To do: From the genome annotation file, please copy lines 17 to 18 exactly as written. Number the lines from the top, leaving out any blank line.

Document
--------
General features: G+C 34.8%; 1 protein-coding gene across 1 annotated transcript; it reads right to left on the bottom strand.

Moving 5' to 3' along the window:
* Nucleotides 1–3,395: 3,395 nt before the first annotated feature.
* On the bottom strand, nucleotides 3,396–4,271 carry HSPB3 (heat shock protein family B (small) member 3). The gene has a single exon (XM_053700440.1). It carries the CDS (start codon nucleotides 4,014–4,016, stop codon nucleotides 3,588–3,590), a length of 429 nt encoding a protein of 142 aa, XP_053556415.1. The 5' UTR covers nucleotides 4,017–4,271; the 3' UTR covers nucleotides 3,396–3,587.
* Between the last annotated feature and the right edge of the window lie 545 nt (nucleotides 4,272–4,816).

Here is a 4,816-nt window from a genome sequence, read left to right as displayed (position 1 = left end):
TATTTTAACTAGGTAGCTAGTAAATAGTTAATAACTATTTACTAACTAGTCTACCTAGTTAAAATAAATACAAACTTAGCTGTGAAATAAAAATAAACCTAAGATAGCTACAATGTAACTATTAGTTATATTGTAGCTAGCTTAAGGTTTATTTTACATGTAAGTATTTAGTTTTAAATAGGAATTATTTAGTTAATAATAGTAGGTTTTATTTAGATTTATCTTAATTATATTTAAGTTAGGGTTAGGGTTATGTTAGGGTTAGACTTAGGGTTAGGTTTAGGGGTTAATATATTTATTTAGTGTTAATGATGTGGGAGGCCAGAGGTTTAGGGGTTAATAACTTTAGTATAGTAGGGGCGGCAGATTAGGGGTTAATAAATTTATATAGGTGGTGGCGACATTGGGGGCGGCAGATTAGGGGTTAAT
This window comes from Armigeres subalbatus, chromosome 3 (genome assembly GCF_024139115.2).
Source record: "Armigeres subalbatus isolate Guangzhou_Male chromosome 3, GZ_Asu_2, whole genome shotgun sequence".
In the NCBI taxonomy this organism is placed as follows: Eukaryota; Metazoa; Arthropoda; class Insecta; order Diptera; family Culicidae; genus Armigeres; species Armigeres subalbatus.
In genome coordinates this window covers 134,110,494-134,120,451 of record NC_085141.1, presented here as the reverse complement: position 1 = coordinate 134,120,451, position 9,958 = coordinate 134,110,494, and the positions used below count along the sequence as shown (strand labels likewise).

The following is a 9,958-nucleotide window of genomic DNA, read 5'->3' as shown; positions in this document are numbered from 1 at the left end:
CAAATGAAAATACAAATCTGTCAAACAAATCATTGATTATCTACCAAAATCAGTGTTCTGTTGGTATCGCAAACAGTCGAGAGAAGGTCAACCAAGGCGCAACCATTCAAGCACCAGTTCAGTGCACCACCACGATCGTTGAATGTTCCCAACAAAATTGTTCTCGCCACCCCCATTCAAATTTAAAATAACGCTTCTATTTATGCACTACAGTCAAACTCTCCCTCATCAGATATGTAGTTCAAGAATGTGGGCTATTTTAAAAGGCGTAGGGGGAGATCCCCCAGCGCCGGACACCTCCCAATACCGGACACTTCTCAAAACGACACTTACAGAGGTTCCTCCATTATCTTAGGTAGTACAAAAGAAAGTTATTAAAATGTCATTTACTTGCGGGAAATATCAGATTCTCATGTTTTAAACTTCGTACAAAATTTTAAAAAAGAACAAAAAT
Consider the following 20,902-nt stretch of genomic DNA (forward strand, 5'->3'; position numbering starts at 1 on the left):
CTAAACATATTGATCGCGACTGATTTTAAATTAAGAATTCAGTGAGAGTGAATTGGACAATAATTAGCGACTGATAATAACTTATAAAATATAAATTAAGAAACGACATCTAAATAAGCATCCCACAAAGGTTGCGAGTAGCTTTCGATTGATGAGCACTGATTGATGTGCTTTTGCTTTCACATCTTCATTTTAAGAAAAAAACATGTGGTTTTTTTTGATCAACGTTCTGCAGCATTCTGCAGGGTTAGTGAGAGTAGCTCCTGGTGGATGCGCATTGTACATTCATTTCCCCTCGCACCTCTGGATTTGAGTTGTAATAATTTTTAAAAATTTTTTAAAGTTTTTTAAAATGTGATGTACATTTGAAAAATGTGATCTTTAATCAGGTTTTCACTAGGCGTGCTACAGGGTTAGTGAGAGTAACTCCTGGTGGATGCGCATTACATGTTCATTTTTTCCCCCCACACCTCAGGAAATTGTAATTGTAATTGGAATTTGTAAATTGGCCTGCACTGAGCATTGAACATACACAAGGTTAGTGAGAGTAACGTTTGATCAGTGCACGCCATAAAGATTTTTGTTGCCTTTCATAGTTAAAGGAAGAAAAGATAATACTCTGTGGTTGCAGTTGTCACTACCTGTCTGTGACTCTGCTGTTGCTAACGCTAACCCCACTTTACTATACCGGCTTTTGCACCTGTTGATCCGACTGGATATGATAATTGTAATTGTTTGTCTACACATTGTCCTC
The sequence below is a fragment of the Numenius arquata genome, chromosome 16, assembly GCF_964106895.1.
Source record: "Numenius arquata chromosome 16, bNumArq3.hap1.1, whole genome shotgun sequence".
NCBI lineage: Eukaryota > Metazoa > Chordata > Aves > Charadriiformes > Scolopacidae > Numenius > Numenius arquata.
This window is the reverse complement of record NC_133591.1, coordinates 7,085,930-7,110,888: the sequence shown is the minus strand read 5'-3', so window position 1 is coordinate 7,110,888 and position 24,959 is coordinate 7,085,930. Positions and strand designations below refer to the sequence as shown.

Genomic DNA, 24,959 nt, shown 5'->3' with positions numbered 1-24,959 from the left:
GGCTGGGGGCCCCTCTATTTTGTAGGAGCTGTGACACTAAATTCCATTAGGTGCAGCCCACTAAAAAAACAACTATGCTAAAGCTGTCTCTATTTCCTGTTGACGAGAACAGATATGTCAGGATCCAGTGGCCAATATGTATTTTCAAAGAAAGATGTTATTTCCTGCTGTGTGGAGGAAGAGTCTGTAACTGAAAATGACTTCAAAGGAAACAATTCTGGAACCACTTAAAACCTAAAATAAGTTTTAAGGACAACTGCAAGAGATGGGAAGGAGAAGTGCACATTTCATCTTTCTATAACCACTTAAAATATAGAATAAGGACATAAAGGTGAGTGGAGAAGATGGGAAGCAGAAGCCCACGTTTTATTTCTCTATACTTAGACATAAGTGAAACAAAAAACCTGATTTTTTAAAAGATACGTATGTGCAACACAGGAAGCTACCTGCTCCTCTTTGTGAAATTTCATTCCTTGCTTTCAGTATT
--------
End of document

Source record: "Numenius arquata chromosome 16, bNumArq3.hap1.1, whole genome shotgun sequence".
NCBI lineage: Eukaryota > Metazoa > Chordata > Aves > Charadriiformes > Scolopacidae > Numenius > Numenius arquata.